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Why was cement poured in two layers

Posted by bcarlson78248 (My Page) on
Mon, Aug 11, 14 at 6:17

I am cutting through the basement floor of my 1940 colonial to relocate some of the plumbing and also add a sump pump as part of a bathroom renovation.

When I chipped through the floor I found it had two cement layers. The lowest layer is about 4" of very hard cement and in very good shape. The upper layer, which varies from about 1/2" to 1" is softer cement that seems to have a fairly high sand content. In several areas it is not strongly adhered to the concrete underneath. The height of the closet flange appears to line up with the top layer, so it looks like the both layers may have been poured before the fixtures were installed.

Under the cast iron pipes I also ran into a charcoal black layer of dirt. At first I thought it was discoloration from contact with the pipe, but it seems more like it might have been something to bed in the pipes before pouring concrete. However, I can't figure out what the material is.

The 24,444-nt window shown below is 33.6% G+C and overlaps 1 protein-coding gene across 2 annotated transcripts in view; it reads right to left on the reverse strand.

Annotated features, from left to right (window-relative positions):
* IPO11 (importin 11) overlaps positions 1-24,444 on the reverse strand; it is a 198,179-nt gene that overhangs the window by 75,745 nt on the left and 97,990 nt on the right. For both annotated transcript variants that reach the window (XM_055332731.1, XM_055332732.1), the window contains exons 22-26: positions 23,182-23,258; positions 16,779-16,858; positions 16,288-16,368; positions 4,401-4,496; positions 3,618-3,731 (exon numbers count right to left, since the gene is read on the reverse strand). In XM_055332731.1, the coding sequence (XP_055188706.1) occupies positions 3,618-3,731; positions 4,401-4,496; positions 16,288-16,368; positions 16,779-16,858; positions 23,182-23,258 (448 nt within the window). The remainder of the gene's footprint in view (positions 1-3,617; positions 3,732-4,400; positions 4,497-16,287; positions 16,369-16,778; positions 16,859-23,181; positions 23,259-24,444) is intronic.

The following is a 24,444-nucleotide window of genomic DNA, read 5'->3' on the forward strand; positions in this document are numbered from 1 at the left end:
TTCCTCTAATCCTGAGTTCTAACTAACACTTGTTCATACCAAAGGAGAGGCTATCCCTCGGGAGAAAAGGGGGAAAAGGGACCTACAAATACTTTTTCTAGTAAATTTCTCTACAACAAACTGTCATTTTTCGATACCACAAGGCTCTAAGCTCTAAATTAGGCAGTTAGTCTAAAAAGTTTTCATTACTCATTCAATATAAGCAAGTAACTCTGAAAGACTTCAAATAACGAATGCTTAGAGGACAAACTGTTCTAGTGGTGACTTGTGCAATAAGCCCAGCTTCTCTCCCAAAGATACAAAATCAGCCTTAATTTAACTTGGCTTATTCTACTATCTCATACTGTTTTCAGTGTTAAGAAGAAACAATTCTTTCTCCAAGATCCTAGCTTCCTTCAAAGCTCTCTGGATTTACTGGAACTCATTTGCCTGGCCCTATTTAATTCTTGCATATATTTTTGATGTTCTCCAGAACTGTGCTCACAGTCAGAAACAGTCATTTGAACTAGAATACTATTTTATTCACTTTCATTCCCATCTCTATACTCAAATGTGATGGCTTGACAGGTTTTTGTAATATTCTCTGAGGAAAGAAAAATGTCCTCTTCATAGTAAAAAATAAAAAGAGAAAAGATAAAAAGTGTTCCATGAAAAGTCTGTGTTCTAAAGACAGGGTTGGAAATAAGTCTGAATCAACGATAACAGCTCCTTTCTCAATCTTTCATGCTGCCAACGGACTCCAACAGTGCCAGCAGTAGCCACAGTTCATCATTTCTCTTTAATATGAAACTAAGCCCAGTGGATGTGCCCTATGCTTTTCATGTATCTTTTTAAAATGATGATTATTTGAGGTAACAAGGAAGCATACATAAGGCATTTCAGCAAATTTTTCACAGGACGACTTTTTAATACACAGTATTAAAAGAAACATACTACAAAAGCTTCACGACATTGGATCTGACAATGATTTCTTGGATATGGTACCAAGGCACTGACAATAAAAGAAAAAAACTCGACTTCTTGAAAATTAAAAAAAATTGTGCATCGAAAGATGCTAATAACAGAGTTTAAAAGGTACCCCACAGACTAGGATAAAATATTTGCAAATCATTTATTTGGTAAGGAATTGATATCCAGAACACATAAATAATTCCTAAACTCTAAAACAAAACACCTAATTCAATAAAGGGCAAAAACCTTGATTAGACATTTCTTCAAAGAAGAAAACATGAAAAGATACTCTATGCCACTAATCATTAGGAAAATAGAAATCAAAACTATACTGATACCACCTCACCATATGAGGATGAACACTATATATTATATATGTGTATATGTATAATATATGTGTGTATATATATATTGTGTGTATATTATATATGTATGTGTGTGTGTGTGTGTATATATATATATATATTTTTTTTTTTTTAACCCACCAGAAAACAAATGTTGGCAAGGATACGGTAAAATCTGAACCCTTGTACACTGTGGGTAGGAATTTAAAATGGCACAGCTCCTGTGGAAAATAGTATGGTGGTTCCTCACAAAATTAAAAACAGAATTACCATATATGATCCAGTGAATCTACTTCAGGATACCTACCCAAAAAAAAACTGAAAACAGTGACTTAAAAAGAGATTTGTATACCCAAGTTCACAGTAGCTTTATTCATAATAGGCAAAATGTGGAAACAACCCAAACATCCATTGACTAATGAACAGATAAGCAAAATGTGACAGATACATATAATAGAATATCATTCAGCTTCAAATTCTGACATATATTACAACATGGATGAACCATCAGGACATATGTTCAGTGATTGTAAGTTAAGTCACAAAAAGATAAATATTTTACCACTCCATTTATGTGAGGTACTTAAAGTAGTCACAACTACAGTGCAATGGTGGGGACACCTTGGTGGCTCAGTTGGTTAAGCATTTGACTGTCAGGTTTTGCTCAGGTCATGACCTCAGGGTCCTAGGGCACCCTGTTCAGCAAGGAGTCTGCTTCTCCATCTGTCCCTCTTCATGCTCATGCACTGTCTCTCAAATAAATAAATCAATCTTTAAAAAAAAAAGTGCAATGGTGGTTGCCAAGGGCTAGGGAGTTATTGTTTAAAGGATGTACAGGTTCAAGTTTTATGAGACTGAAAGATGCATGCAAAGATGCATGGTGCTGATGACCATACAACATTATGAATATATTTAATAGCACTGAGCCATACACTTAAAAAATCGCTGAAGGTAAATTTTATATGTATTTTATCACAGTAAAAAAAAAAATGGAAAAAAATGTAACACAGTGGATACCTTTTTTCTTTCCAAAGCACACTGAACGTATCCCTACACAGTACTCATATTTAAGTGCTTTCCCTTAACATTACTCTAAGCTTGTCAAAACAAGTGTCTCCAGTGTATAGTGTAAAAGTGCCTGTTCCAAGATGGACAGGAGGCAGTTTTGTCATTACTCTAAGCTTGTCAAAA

Any suggestions about why they used two layers of concrete, and/or would that have been common? Could it have simply been a way to level the floor?
Also, any suggestion about the what the black material would have been under the pipes?



Follow-Up Postings:

RE: Why was cement poured in two layers

They added the top layer to level the unfinished basement floor when they added the toilet.

RE: Why was cement poured in two layers

The pipes were laid in cinder fill.

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